Recommended seed adhesives should be used in preference to substitutes like sugars and oils to optimise adhesion and inoculant survival.

  • Should I lime pellet my legume seed?

    Lime pelleting is a process associated with peat slurry (Nodule N™) and in some circumstances freeze dried (EasyRhiz™) inoculant products. While lime pelleting adds to the tedious process of slurry inoculation it will improve seed handling and inoculant survival in some circumstances.
    Lime pelleting is secondary in the slurry inoculation process absorbing excessive slurry moisture after the seed and slurry are mixed. If the slurry is prepared with a seed adhesive (ALOSCA StickA™) the addition of lime* will form a coating on the seed which should hold together and enhance the survival of the inoculant through the seeding process and post-seeding in the soil before germination.
    Lime pelleting is of particular value with small seeds (forage species) inoculation as it helps counter clumping following the mixing of the seed and inoculant slurry.
    Lime pelleting should also be considered where the seed comes in contact with acidic fertilisers in the furrow or is sown into acidic soils to buffer the rhizobium. This should be considered on a species by species basis as some species, for example serradella inoculant strains, are adapted to acidic environments and the alkaline conditions created with lime pelleting can be counter productive.
    *Milled/powered limestone is the most cost effective lime pelleting material. Do not use Hydrated Lime (other names for Hydrated Lime: Marvelime, Hy-Lime, Slaked Lime, Industrial Hydrated Lime, Chemical Hydrated Lime, Brickies Lime – do not use for lime pelleting.

  • How do I know if the legume inoculant has worked?

    At about 8 weeks following germination legume root systems can be examined to see if a satisfactory establishment of nodulation has been achieved. To sample dig up (don’t pull them out as the nodules will be lost) a sample of plants representative of the varying soil types in the paddock and gently wash the soil off the roots. Immersing the root in a bucket of water for a while may be necessary if working with clay soils.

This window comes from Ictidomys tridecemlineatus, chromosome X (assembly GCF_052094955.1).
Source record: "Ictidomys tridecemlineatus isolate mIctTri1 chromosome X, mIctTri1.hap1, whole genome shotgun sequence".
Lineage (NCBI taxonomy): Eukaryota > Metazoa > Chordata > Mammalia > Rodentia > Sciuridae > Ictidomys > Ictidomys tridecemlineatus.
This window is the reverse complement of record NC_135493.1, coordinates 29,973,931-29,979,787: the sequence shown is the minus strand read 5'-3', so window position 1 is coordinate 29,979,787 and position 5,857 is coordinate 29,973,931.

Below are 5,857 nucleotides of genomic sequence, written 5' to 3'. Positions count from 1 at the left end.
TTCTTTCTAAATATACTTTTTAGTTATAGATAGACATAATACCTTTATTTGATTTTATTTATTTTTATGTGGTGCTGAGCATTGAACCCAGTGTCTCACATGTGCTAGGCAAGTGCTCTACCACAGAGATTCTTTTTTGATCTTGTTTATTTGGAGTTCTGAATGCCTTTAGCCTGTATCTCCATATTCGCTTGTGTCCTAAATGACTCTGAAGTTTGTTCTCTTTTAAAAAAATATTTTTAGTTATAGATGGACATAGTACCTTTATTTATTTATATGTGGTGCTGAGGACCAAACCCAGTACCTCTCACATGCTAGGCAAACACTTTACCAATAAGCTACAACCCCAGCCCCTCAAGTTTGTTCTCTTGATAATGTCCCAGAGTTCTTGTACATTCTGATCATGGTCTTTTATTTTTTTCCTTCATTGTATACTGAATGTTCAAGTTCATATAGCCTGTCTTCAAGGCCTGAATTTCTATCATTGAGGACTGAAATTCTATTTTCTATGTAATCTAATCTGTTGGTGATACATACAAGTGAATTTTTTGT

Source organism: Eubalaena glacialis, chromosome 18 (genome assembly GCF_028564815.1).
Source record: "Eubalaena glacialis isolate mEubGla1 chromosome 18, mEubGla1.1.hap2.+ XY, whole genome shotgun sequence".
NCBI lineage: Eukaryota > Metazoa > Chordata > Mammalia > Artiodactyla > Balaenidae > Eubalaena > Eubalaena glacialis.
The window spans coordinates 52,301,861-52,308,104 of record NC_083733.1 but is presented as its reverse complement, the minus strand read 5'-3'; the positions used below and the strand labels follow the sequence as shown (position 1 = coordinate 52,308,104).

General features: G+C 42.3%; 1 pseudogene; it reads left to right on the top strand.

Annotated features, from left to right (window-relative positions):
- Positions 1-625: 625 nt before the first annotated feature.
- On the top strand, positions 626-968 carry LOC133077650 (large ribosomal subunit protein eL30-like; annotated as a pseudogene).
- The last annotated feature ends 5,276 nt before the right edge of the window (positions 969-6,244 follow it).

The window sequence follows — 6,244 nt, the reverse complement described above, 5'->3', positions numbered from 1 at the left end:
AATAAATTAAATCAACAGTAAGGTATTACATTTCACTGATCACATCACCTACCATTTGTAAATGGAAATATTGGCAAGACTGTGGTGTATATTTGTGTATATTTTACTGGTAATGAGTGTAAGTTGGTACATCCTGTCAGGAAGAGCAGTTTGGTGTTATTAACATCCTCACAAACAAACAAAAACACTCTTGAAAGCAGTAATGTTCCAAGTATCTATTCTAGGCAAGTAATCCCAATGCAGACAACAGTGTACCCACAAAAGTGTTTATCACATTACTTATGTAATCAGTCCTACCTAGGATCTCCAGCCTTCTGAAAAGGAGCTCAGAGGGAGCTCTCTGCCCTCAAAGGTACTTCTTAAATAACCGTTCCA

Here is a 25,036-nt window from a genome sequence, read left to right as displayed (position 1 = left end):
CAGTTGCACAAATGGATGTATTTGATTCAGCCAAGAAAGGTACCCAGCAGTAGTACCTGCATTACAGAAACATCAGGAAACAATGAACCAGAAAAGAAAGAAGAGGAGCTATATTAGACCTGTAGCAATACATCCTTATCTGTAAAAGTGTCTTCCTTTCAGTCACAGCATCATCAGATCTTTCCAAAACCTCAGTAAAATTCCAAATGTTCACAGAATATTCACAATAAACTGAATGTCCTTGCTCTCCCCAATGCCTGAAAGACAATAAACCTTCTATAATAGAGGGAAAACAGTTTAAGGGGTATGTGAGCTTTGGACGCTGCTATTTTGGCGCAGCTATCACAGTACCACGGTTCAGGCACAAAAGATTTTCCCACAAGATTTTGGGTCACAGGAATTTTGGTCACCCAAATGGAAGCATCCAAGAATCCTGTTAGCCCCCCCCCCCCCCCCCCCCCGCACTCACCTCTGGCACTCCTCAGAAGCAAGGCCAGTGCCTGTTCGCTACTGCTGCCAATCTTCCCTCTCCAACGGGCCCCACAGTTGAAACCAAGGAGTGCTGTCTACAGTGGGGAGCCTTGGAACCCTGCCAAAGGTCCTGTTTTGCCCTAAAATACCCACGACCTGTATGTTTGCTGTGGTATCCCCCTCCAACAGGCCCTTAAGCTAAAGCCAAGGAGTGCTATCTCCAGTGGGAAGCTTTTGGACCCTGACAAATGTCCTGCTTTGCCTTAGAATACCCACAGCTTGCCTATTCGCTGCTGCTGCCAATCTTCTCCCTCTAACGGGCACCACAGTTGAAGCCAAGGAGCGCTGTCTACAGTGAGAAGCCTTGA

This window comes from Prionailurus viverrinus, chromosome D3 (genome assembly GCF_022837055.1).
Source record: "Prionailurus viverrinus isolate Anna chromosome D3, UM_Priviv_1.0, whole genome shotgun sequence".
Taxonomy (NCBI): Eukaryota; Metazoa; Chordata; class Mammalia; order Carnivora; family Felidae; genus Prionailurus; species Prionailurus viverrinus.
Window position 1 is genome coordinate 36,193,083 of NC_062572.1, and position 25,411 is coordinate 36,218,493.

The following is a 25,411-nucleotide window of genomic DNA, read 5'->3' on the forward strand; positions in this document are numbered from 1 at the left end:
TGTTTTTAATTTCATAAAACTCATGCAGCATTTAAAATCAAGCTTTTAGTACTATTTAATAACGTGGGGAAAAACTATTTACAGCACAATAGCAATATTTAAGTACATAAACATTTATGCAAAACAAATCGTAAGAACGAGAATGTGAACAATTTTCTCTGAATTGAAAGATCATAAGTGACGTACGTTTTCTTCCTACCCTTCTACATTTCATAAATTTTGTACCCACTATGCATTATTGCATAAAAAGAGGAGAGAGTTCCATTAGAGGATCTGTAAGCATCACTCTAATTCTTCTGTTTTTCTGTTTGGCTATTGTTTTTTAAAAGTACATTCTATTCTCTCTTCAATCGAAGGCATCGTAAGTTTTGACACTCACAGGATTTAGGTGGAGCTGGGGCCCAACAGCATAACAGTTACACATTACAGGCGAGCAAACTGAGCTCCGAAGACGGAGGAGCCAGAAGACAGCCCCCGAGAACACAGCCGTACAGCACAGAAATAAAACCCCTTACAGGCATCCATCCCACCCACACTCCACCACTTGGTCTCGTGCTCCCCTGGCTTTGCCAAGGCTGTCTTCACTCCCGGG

The appearance of nodules varies between species however if nodulation has established well there should be numerous nodule colonies which when cut open will be pink in colour inside. While it is impossible to tell by visual inspection in the field if the plant has picked up a background strain or the inoculant strain, the pink colour generally signifies good nodulation function.

  • Can I mix inoculant strains when sowing pasture legume mixes?

    Yes you can, with seed applied products mix the species once the seed has been slurry treated and/or lime pelleted separately. Don’t mix different strains together in the slurry and apply to all the seed types mixed as you should aim to concentrate the specific inoculant strains on each legume seed type.
    For granular inoculants the different strains can also be mixed together before sowing.

  • Can I spray liquid inoculant directly from a boom spray on the soil or plants to inoculate?

    Rhizobium if unprotected will perish if exposed to ultraviolet light and/or they dry out. For these reasons spray boom application is not recommended.

  • Are legume inoculants a risk to human health?

    The Rhizobium group of bacteria pose no reported toxicity to humans. Given this, there are low levels of other microbes in some inoculant carriers so respiratory protection such as particle masks and gloves should be used to avoid minor inhalation or skin irritation when handling.
    Dry granular inoculants are dustier by nature than other inoculant carriers such as peat and freeze dried products. As per label recommendation, when handling ALOSCA granular products use a dust mask to prevent inhalation and eye protection, gloves and appropriate clothing (long pants and long-sleeved shirt) to avoid eye and skin contact.

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FROM THE FIELD